I did get a call in 2003 for Operation Iraqi Freedom, where we first went into Iraq. I got a letter saying that I had to report in 30 days. I had my first career break with a movie that I was about to do. And there was a national commercial as well.

I called the sergeant on duty on the day I had to report and told him, "Hey, man, I got this gig and I'm going to work. He knew my track record and everything, and he was very sweet. He's like, "Don't worry about it, live your life." And it was one of the most beautiful blessings that I ever could have gotten, because then I was able to continue this career dream and help veterans in a different way.

Luis Bordonada and Max Martini in "SGT. Will Gardner" (Cinedigm)

How long had you wanted to be an actor?

I had thought about it growing up. I'd seen war movies on TV, I'd seen classic movies in Mexico on my grandfather's old black-and-white TV. I always kind of wondered what that would be like. You know, what existed as a kid, like what's behind that monitor.

Getting out of the Army was kind of like jumping out of a perfectly good plane. Everything is fine; I loved the military, I loved my friends, I loved the security it provided and the mission it gave me. So I thought, "Well, I'm gonna jump and I'm gonna try this and, whatever happens, I've been trained enough to know how to handle whatever comes."

I know I didn't want to do anything else. I thought maybe I could try acting and figure it out. So I got out, I went to school, used the GI Bill, and I started doing theater here and there. And then college, taking acting classes, and then auditioning for whatever would come up. Google just started coming around then, so I'd Google all this, and then I started getting involved in the theater community back home in El Paso, Texas.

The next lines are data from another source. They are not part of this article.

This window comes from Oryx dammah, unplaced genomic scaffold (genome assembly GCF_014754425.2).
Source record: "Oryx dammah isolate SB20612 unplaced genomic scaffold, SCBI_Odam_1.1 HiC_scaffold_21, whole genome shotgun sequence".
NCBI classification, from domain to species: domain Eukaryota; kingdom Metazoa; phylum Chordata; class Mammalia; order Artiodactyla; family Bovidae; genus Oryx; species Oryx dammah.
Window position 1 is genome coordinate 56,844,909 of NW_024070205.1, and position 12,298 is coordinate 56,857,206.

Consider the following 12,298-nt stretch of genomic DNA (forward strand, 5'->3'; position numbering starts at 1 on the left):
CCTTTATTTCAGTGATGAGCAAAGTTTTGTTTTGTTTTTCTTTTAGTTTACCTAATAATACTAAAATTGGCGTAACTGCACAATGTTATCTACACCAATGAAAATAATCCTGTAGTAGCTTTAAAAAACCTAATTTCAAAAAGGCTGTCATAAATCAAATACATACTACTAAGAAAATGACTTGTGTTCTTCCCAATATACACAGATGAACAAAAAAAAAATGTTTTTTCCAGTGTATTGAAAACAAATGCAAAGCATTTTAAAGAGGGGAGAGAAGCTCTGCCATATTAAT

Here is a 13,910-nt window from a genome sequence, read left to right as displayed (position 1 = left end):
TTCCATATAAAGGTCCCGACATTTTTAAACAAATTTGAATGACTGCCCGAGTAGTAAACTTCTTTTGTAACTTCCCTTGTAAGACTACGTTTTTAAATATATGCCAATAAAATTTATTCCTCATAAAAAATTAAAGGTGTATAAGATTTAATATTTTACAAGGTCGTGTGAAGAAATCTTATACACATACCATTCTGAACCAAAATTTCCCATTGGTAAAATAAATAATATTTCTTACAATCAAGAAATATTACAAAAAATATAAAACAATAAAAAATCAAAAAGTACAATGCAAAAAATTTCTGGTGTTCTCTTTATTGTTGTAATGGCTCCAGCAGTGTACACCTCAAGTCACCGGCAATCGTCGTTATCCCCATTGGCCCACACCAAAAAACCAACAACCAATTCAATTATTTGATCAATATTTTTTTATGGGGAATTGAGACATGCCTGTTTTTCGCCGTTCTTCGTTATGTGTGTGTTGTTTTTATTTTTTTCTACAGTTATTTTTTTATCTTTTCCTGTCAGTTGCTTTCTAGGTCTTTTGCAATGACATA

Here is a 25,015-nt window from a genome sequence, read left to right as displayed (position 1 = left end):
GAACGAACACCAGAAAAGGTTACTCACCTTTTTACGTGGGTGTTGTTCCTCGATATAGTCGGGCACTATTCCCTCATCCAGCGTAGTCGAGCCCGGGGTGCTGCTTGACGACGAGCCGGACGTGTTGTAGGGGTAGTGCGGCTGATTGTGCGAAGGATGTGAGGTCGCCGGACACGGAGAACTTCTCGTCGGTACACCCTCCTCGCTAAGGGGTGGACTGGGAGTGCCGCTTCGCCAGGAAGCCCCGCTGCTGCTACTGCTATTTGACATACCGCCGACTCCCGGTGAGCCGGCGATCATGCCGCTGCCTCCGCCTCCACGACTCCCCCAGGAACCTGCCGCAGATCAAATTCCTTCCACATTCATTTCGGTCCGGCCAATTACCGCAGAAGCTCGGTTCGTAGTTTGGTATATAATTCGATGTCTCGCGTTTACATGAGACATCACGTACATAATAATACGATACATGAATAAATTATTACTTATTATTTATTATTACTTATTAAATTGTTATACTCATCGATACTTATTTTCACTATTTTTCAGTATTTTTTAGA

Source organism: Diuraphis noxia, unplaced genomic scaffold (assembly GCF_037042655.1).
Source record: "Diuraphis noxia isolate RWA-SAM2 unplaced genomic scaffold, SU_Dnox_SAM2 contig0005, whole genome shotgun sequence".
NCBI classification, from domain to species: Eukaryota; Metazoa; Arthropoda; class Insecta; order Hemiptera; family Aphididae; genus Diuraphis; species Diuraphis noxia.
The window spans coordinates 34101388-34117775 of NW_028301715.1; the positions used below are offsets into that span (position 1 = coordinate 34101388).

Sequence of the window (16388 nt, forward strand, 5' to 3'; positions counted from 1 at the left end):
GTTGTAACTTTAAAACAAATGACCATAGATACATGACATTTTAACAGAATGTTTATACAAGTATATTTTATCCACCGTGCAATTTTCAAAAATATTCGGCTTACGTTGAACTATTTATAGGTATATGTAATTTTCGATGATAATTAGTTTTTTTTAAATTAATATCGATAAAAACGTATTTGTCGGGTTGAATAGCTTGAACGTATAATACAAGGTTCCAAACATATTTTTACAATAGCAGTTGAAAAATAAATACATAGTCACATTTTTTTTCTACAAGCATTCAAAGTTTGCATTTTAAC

Little by little, just one thing, one job would lead to another, and one little gig would lead to another. That's just how it kept moving forward until now.

Your resume on IMDB says you've worked a whole lot in New Mexico.

I'm from El Paso, Texas. When I got out of the Army, I went to El Paso. And then I started going to college, and then I went to UNM in New Mexico for a little bit. There was a lot of film happening in New Mexico, so it's where I got my start and I stayed almost eight years. Then I would go back and forth between LA and New Mexico, and then finally made the move to LA about three years ago. At some point, you hit a ceiling, and I realized that I wasn't going to get the size of roles that I want, to grow in the way that I want, if I stayed in the local market.

But it was an amazing way to get started because New Mexico offers a film incentive, so it's a great way to break in. A lot of films are being shot there; a lot of TV is being shot there. And the proximity to the casting directors is so much tighter than it is in the bigger markets. So it was a great way just to break in.

Army veteran Luis Bordonada plays Brian Archuleta on "Better Call Saul." (AMC)

I'm sure some of our readers will recognize you as Brian Archuleta from "Better Call Saul."

Oh, man. That was one of the biggest blessings of my life. The show itself is a cult phenomenon. I was just honored to be in it, to be a small piece of it.